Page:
New trends in Enterprise Software Enterprise 2.0 and MDM

Author: Upen Varanasi
Co-Founder and CEO, Riversand Technologies
Everyone must have heard of Web 2.0 by now. Various software gurus across the globe have been touting Web 2.0 for the past 3-4 years. Wikipedia has this to say of Web 2.0: "The term "Web 2.0" describes the changing trends in the use of World Wide Web technology and web design that aim to enhance creativity, communications, secure information sharing, collaboration and functionality of the web". One can make the argument that a similar term can be applied while talking about the changing trends in enterprise software. Some of the key new factors shaping the behavior of enterprise software are:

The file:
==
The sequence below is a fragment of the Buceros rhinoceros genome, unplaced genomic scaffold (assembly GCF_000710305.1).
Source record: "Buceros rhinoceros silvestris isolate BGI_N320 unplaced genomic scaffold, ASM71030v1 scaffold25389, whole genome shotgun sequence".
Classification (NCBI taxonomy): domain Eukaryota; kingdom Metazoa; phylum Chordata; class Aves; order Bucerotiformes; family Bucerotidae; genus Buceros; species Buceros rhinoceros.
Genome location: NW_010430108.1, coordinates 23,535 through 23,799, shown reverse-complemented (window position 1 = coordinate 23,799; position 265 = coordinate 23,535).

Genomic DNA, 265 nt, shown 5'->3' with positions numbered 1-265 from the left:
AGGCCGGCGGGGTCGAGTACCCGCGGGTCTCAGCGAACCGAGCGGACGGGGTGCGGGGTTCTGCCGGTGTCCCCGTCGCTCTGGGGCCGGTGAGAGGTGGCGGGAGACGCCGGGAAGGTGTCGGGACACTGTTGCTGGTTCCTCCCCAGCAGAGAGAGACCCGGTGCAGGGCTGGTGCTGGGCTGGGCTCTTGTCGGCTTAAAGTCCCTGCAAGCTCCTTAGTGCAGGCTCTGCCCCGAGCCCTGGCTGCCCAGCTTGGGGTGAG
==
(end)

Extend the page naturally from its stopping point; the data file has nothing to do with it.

* Global Scope: Enterprises span national boundaries and are becoming more global in scope. This is introducing concepts of globalization and localization to enterprise application architectures.

* Communication and Connectedness: Applications can no longer operate in "Silos". Better communication between applications is needed to handle the desire of business users to have more powerful tools that enable quick and effective decision making. Applications need to communicate with one another in a way that goes well beyond the concepts of Enterprise Application Integration (EAI). True applications integration can only be achieved on the basis of new modular and services based architecture.

* Better Trading Partner Collaboration: There is tremendous need for better communication across enterprise boundaries: vendors and customers. The "Wal-Marts" of the world have redefined the definitions of collaboration across their supply chains.